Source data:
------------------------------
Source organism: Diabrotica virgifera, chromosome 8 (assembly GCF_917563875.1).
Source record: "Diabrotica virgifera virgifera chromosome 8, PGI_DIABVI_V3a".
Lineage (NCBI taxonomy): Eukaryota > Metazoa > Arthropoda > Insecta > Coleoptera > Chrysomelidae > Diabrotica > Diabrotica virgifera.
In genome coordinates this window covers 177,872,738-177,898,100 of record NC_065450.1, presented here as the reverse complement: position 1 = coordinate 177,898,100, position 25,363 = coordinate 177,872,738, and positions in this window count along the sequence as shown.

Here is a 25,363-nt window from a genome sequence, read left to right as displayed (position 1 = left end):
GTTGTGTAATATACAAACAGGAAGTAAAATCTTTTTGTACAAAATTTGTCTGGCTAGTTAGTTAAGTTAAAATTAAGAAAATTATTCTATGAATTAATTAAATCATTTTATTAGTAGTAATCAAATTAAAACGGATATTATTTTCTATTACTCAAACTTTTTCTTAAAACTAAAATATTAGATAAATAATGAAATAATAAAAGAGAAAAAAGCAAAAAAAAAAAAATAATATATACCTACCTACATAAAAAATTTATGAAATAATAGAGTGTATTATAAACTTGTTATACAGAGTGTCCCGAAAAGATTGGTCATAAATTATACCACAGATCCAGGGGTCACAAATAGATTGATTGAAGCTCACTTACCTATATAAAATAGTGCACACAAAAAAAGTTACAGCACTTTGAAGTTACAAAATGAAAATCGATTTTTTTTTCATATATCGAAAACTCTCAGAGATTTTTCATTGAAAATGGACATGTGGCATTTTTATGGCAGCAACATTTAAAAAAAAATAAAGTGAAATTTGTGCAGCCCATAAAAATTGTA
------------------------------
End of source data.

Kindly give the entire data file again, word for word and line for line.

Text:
Source organism: Diabrotica virgifera, chromosome 8 (assembly GCF_917563875.1).
Source record: "Diabrotica virgifera virgifera chromosome 8, PGI_DIABVI_V3a".
Lineage (NCBI taxonomy): Eukaryota > Metazoa > Arthropoda > Insecta > Coleoptera > Chrysomelidae > Diabrotica > Diabrotica virgifera.
In genome coordinates this window covers 177,872,738-177,898,100 of record NC_065450.1, presented here as the reverse complement: position 1 = coordinate 177,898,100, position 25,363 = coordinate 177,872,738, and positions in this window count along the sequence as shown.

Here is a 25,363-nt window from a genome sequence, read left to right as displayed (position 1 = left end):
GTTGTGTAATATACAAACAGGAAGTAAAATCTTTTTGTACAAAATTTGTCTGGCTAGTTAGTTAAGTTAAAATTAAGAAAATTATTCTATGAATTAATTAAATCATTTTATTAGTAGTAATCAAATTAAAACGGATATTATTTTCTATTACTCAAACTTTTTCTTAAAACTAAAATATTAGATAAATAATGAAATAATAAAAGAGAAAAAAGCAAAAAAAAAAAAATAATATATACCTACCTACATAAAAAATTTATGAAATAATAGAGTGTATTATAAACTTGTTATACAGAGTGTCCCGAAAAGATTGGTCATAAATTATACCACAGATCCAGGGGTCACAAATAGATTGATTGAAGCTCACTTACCTATATAAAATAGTGCACACAAAAAAAGTTACAGCACTTTGAAGTTACAAAATGAAAATCGATTTTTTTTTCATATATCGAAAACTCTCAGAGATTTTTCATTGAAAATGGACATGTGGCATTTTTATGGCAGCAACATTTAAAAAAAAATAAAGTGAAATTTGTGCAGCCCATAAAAATTGTA